Meniscal Rasping Brings Out Cytokines

Abstract & Commentary

Synopsis: Rasping of torn meniscal surfaces in the avascular zone expressed cytokines on these surfaces. It is suggested that this may be the key to explaining the mechanism of vascular induction and meniscal healing by meniscal rasping.

Source: Ochi M, et al. Expression of cytokines after meniscal rasping to promote meniscal healing. Arthroscopy. 2001;17(7): 724-731.

Many advocates of meniscal repair have attempted to extend the indications for repair into the so-called avascular (white-white) zone of the meniscus using a variety of adjunctive measures. Ochi and colleagues propose a "new" method to promote meniscal healing in this zone of the meniscus. The method involves rasping of not only the perimeniscal synovium, but also the meniscal surfaces, including the injured site.

In an experimental, randomized trial of 26 rabbits, longitudinal "tears" were surgically created in the avascular zone of the medial menisci of both knees. On the right knee of each rabbit, meniscal rasping was done on the femoral surface from the perimeniscal synovium to the inner portion of the tear, the left knee was not rasped. Four rabbits were killed for immunohistochemical analysis at the following intervals: 1, 7, 14, 28, 56, and 112 days. Immunostaining for IL-1 alpha, TGF-beta 1, PDGF, and PNCA was accomplished. A positive ratio of each of the cytokines was present at varying times in the experimental groups. IL-1 alpha peaked at day 1, TGF-beta 1 and PCNA both peaked at 7 days, and PDGF peaked at 14 days after surgery. Ochi et al conclude that these cytokines, induced by rasping not only the perimeniscal synovium, but the meniscus to include the tear itself, may stimulate the recruitment and the proliferation of cells and synthesis of collagen, leading to healing of a meniscal tear in the avascular zone.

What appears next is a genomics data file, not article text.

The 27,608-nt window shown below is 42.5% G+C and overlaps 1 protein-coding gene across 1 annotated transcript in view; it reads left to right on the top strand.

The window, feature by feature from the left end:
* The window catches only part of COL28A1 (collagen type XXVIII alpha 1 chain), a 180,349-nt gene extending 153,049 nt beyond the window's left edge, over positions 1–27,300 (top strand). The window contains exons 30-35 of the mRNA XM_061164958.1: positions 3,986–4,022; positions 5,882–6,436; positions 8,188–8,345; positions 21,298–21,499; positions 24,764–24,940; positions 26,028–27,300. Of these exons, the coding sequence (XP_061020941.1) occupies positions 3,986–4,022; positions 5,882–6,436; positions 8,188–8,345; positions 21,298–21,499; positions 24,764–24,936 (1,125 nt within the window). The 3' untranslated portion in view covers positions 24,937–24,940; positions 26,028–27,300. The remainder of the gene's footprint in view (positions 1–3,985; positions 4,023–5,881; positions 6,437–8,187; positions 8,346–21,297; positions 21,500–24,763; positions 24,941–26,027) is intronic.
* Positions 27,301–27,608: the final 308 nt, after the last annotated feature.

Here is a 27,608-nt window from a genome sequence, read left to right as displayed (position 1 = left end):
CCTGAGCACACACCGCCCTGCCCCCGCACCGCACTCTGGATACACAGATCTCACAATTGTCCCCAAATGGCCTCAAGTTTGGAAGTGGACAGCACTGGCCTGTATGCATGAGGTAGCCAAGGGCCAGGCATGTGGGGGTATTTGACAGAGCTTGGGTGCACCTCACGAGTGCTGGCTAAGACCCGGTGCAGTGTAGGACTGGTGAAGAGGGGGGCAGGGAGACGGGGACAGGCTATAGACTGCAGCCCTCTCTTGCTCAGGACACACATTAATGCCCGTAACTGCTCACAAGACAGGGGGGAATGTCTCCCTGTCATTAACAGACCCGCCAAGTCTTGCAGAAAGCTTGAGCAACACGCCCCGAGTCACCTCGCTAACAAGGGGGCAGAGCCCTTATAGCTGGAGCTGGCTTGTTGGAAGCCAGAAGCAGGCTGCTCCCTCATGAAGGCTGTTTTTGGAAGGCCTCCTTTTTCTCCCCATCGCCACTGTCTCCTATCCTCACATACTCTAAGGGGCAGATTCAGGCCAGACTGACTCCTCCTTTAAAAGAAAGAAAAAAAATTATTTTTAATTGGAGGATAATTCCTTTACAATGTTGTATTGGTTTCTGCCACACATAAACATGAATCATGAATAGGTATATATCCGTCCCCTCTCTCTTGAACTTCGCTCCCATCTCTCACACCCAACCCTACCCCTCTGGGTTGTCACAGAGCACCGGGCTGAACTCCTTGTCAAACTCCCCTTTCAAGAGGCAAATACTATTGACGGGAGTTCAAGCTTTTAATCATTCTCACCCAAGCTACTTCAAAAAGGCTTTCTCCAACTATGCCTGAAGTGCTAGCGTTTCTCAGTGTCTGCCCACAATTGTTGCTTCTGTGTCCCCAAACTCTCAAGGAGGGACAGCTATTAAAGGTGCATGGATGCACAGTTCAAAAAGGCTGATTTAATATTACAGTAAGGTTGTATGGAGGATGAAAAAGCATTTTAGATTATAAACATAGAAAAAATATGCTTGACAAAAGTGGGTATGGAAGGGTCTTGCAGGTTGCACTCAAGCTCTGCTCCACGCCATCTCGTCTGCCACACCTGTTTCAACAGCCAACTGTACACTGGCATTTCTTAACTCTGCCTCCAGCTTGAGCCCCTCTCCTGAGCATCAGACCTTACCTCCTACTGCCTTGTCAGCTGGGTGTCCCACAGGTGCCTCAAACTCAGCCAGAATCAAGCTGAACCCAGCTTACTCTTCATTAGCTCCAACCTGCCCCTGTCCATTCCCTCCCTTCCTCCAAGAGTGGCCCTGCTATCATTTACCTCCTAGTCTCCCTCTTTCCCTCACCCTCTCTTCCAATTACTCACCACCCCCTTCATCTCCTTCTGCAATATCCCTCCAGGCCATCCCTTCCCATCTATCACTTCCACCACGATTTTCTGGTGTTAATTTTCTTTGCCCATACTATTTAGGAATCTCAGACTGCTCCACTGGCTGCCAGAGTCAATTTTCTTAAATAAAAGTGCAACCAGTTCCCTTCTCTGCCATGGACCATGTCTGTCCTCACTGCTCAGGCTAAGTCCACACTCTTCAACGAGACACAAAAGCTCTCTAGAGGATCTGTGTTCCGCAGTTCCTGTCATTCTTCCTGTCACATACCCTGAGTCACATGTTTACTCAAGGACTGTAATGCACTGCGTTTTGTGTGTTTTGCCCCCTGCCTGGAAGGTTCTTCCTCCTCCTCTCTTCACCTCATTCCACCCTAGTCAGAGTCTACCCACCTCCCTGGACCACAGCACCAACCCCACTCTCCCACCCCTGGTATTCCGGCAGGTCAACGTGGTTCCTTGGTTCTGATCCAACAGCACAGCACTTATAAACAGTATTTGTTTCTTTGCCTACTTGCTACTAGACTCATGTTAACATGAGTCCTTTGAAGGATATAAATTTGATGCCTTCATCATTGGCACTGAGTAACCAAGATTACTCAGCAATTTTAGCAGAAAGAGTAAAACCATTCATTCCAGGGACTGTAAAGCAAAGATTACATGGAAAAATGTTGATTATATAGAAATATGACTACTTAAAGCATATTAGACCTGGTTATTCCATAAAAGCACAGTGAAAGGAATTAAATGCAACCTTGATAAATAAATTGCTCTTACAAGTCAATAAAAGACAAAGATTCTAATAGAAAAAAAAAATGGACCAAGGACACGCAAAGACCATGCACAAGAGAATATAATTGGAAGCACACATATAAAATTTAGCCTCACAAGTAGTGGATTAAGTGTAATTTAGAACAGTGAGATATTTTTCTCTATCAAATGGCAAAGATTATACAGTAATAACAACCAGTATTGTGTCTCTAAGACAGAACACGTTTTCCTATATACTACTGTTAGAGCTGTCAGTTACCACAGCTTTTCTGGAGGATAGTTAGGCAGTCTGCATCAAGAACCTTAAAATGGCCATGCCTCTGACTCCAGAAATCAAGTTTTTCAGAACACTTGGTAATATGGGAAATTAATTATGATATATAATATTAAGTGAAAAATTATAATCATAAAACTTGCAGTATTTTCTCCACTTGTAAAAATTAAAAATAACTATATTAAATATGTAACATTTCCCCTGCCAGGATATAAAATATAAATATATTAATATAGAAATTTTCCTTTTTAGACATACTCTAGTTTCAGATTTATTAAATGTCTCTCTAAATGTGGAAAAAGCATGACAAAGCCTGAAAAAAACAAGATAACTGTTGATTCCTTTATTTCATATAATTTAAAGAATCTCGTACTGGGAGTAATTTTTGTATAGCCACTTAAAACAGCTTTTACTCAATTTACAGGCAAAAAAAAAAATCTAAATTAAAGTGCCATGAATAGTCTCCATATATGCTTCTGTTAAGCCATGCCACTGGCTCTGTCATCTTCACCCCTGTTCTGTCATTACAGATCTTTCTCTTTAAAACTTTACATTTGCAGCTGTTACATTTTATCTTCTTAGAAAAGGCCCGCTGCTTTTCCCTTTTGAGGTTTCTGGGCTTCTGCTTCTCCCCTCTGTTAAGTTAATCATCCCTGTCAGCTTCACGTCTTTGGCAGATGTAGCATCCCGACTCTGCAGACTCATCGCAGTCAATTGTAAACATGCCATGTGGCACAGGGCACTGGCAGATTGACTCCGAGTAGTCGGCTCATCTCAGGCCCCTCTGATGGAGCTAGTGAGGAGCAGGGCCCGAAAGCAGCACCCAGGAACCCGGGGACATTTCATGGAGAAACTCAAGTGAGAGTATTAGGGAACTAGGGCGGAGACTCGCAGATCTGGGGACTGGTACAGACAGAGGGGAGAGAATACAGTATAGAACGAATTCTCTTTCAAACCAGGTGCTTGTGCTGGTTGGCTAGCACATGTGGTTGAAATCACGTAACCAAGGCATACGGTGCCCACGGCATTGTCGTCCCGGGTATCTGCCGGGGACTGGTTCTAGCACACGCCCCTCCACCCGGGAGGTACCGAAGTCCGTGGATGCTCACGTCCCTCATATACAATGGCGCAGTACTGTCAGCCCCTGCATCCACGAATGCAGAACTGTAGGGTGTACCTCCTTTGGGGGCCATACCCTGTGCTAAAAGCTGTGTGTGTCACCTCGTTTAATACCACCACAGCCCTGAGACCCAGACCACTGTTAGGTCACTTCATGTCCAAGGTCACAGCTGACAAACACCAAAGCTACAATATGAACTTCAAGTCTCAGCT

Comment by Mark D. Miller, MD

In a well-done experiment using an animal model, Ochi et al report encouraging research on the possibility of extending meniscal healing to the avascular zone of the meniscus. Unfortunately, it is a bit premature to conclude that the mere presence of these factors is enough to result in successful repair in the avascular zone. A variety of enhancement techniques such as fibrin clot, trephination, fibrin glue, and rasping have been used to extend the envelope for meniscal repair. Ochi et al’s technique for meniscal rasping is, in fact, not new. In a study of meniscal repair in the goat model, we used a similar technique of meniscal rasping in the avascular zone with encouraging results.1 Although we were not aware that the inducement of cytokines was responsible for this response, we did describe this technique for meniscal rasping. The discovery of cytokines, induced by rasping, is encouraging and may explain our improved results in this experimental group. Further experimental and clinical application of these findings is clearly needed.


1. Ritchie JR, et al. Meniscal repair in the goat model. The use of healing adjuncts on central tears and the role of magnetic resonance arthrography in repair evaluation. Am J Sports Med. 1998;26:278-284.